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Essentials of Mouse Development

Arthur D. Riggs


Many scientists interested in epigenetics, especially those coming from a background of microbial or plant genetics, may not be sufficiently familiar with the features and nomenclature of mouse development to easily understand the chapters in this book devoted to mammalian epigenetic phenomena. The purpose of this chapter is to provide in a few pages the essentials of mouse development, with emphasis on the features that seem to be of importance for epigenetics. As a review and practical introduction to mouse embryology, a book entitled Manipulating the Mouse Embryo (Hogan et al. 1994) is highly recommended. Most epigenetic phenomena in mammals, including cell determination, X-chromosome inactivation, and imprinting, are established in the early embryo and then maintained in somatic cells of the adult. Cell determination and differentiation during mammalian development is also highly dependent on cell memory. In general, the response of a mammalian cell to a signal depends on developmental history. Events that occurred many cell generations earlier are remembered, presumably by somatically heritable epigenetic mechanisms.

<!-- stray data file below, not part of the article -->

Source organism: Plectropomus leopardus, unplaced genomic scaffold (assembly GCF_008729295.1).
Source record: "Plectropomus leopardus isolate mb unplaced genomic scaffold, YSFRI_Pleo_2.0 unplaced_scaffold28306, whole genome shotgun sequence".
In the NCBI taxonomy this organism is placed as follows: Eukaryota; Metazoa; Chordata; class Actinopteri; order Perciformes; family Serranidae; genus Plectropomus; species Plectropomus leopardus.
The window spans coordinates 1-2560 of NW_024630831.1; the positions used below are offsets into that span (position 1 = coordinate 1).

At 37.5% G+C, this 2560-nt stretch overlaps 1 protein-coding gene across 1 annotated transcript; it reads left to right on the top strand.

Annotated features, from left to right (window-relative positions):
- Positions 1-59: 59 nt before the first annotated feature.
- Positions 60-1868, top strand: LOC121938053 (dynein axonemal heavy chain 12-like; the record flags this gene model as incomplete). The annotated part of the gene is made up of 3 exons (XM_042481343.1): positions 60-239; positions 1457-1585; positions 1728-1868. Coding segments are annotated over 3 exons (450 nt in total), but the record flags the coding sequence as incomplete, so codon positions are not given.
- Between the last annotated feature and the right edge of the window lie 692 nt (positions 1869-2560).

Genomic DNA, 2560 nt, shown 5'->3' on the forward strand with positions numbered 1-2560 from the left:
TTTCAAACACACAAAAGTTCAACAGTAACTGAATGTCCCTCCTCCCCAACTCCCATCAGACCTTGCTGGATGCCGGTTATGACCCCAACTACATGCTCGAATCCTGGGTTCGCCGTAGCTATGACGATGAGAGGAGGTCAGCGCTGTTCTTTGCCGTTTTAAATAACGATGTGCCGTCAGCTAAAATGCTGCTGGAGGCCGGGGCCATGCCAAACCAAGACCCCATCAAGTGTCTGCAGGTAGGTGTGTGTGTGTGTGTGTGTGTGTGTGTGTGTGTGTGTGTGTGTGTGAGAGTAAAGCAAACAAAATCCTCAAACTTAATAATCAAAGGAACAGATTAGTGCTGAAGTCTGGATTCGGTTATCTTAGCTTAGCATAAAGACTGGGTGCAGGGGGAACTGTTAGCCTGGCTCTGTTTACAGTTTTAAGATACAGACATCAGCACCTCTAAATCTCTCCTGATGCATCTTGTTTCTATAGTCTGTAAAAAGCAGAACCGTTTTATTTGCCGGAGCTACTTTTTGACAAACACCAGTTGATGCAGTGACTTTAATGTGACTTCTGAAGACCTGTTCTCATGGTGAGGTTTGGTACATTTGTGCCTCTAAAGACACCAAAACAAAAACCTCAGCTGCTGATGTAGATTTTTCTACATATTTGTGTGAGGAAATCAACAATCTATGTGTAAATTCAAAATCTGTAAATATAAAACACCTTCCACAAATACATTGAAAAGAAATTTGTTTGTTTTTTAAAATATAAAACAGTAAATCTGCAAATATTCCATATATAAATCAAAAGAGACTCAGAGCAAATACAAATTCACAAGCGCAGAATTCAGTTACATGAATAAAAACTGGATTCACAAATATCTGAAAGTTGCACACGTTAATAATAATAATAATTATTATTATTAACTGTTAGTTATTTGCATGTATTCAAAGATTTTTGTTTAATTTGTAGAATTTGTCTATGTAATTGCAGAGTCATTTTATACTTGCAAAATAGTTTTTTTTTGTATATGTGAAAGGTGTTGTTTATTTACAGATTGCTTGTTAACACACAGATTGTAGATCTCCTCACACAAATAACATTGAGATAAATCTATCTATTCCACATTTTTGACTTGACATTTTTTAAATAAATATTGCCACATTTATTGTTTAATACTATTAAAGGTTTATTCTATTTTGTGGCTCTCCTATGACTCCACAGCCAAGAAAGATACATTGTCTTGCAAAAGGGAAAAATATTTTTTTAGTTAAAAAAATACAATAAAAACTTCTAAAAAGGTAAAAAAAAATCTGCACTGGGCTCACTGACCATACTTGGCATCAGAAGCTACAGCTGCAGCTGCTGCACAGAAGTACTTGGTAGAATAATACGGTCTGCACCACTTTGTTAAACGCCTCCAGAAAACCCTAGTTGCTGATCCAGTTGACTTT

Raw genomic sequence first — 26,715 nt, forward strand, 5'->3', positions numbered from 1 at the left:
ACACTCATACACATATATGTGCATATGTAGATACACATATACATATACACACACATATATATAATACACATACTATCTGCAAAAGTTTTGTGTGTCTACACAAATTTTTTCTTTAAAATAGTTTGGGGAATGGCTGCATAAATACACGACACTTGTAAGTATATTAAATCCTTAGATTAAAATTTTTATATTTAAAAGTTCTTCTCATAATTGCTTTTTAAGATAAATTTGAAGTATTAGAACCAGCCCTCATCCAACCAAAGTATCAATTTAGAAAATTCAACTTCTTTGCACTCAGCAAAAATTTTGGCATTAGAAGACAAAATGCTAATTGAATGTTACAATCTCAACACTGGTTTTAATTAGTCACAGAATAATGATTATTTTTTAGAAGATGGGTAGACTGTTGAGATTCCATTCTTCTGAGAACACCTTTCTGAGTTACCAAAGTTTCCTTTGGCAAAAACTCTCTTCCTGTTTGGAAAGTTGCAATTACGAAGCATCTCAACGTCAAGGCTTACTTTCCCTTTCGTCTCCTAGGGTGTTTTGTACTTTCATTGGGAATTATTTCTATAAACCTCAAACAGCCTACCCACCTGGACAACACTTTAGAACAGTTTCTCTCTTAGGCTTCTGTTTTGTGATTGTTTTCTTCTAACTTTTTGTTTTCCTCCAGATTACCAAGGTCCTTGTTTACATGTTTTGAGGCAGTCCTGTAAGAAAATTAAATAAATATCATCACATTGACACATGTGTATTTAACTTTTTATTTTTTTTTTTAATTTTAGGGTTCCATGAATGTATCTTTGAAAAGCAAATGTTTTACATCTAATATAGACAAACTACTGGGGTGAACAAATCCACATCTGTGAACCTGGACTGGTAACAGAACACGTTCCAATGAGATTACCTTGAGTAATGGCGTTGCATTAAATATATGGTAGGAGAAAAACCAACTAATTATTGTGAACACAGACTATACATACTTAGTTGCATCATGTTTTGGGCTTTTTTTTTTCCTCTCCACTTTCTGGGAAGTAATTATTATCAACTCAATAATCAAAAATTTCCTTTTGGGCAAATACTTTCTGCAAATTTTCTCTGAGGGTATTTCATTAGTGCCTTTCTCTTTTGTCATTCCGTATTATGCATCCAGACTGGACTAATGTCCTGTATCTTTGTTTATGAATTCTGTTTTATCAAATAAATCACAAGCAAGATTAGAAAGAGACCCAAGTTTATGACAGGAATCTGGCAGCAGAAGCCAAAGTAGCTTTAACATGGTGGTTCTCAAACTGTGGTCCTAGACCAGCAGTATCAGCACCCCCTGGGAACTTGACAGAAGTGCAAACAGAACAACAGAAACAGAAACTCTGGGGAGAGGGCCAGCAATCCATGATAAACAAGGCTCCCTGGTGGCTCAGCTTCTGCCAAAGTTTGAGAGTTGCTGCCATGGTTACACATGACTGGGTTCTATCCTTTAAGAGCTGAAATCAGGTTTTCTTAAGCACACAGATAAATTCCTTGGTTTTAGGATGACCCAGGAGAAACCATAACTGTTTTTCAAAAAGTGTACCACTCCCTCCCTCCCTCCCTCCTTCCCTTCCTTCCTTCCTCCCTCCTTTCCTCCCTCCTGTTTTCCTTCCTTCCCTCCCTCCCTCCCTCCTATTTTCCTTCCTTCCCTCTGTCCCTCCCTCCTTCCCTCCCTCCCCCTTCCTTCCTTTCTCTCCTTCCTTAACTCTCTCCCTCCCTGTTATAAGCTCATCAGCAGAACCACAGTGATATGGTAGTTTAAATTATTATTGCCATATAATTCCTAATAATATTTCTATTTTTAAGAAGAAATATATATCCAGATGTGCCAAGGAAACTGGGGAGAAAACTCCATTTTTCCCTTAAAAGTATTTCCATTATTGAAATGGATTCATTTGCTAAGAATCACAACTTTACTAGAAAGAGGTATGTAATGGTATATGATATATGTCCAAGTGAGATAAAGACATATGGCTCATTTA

Fertilization takes place in the oviduct approximately 1 hour post coitus (p.c.) (see Fig. 1). Development of the resulting zygote is slow until implantation, which does not take place until about 4.5 days p.c. Full maturation of the egg, including completion of the second meiotic division and extrusion of the second polar body, normally takes place after fertilization and is not complete until 2–5 hours p.c. During egg maturation and for some time thereafter, the male and female nuclei...

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